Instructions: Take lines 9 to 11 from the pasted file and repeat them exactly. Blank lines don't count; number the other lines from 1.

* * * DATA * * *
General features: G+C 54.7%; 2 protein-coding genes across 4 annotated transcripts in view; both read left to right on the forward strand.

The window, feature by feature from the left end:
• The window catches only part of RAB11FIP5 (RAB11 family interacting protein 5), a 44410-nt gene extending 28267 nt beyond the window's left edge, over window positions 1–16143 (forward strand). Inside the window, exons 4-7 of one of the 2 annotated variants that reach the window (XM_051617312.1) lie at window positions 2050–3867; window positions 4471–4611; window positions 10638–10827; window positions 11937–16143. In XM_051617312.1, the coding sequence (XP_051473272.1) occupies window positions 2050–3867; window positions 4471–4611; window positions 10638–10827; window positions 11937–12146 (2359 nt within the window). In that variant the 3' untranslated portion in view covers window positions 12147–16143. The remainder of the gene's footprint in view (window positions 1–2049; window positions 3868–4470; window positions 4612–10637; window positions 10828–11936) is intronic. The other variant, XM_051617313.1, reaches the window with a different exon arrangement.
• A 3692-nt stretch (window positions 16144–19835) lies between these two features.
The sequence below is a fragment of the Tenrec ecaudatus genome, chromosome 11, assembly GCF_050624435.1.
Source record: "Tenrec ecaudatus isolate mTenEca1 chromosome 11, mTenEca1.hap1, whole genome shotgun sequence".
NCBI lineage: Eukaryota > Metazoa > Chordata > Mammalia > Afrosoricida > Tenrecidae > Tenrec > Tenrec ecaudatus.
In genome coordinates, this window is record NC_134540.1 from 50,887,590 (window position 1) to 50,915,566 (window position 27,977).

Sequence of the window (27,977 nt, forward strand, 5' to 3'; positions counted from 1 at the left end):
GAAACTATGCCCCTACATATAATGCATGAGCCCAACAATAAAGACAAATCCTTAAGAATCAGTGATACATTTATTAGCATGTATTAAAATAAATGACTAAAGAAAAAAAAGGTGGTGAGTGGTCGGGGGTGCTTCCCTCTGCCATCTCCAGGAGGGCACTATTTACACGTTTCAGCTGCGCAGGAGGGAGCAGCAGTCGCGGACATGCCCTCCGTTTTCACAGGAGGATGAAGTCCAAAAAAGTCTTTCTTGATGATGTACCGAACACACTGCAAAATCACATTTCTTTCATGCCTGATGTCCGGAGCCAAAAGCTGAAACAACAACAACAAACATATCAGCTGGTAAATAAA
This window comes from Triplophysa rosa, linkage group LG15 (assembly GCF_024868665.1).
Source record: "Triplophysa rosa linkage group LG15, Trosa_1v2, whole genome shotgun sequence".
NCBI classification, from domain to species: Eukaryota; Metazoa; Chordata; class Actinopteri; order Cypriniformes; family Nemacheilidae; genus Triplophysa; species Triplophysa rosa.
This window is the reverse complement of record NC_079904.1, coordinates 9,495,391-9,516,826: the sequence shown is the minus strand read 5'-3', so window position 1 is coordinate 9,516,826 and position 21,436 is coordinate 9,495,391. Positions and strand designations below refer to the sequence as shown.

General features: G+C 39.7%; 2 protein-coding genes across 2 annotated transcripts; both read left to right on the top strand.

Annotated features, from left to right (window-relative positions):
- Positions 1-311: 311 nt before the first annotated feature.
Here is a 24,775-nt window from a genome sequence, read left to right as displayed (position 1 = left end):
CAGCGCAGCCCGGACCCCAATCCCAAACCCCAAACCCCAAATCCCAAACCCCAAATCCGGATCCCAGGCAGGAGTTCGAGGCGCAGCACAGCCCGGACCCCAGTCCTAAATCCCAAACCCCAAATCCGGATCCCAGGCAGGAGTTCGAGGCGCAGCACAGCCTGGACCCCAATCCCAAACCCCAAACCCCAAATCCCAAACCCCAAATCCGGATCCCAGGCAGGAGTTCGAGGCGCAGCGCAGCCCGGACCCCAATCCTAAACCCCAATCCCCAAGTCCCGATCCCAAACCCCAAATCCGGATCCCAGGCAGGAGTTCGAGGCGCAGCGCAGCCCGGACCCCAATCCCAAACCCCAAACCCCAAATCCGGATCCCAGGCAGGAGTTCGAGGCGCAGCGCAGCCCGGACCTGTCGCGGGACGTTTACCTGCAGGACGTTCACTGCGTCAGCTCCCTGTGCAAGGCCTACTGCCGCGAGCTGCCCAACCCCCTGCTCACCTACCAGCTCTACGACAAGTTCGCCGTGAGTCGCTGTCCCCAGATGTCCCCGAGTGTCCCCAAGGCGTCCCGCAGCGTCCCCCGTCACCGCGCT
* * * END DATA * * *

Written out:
Sequence of the window (27,977 nt, forward strand, 5' to 3'; positions counted from 1 at the left end):
GAAACTATGCCCCTACATATAATGCATGAGCCCAACAATAAAGACAAATCCTTAAGAATCAGTGATACATTTATTAGCATGTATTAAAATAAATGACTAAAGAAAAAAAAGGTGGTGAGTGGTCGGGGGTGCTTCCCTCTGCCATCTCCAGGAGGGCACTATTTACACGTTTCAGCTGCGCAGGAGGGAGCAGCAGTCGCGGACATGCCCTCCGTTTTCACAGGAGGATGAAGTCCAAAAAAGTCTTTCTTGATGATGTACCGAACACACTGCAAAATCACATTTCTTTCATGCCTGATGTCCGGAGCCAAAAGCTGAAACAACAACAACAAACATATCAGCTGGTAAATAAA
This window comes from Triplophysa rosa, linkage group LG15 (assembly GCF_024868665.1).